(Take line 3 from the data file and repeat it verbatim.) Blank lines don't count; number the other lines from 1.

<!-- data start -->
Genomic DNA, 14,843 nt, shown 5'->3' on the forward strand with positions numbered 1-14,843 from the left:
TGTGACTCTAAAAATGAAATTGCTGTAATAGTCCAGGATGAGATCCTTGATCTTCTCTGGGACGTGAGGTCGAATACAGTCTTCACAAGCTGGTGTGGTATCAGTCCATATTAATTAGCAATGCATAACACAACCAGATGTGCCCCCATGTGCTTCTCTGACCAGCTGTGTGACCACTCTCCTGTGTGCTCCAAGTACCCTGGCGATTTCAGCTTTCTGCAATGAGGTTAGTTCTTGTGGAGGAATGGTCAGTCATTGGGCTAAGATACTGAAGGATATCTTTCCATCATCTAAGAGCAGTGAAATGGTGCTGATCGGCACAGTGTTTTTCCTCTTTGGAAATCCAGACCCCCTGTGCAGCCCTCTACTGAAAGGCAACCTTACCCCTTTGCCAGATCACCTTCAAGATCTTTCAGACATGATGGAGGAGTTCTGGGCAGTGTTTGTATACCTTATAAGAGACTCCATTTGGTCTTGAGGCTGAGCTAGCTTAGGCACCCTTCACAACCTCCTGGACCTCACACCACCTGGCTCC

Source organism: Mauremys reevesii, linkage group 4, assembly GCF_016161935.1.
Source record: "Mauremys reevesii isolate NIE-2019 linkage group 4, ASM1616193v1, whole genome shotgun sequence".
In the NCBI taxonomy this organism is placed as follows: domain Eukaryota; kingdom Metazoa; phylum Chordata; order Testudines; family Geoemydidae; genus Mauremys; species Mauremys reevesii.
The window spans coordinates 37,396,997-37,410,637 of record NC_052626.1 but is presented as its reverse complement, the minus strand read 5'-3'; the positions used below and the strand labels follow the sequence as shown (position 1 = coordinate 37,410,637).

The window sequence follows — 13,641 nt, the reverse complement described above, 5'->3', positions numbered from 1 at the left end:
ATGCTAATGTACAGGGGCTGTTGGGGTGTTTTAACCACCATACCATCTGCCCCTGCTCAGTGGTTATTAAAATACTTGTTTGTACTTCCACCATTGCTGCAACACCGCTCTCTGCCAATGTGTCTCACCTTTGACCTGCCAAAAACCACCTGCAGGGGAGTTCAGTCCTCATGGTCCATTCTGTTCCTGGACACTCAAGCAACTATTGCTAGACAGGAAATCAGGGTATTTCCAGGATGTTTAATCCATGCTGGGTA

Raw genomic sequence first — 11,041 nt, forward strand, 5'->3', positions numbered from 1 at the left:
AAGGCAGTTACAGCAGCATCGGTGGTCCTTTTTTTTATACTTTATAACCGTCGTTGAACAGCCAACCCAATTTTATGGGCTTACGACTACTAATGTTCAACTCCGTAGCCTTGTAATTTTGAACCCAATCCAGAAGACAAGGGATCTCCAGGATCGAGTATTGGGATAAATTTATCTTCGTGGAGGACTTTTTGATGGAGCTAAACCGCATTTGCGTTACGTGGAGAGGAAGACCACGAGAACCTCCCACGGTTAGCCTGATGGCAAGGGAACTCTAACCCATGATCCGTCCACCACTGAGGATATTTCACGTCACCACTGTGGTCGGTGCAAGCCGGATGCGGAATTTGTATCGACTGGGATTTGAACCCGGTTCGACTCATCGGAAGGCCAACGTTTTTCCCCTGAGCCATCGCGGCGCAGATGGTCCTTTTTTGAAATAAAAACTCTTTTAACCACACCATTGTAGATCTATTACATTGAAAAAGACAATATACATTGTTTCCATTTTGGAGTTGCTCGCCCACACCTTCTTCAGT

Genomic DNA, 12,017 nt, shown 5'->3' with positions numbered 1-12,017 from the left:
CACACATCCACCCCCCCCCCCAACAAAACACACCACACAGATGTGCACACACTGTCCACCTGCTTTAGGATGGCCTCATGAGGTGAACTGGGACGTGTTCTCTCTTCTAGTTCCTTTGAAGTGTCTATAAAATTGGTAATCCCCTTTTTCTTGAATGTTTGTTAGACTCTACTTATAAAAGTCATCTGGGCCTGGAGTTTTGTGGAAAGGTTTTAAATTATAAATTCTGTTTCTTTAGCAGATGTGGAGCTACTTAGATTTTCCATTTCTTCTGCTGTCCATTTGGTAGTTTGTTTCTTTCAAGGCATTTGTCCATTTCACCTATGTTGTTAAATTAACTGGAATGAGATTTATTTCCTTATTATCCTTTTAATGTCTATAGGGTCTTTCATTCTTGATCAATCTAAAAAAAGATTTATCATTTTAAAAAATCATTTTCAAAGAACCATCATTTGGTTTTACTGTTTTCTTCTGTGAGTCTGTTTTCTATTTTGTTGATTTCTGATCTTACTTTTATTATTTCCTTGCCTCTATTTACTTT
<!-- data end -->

Source organism: Mauremys reevesii, linkage group 4, assembly GCF_016161935.1.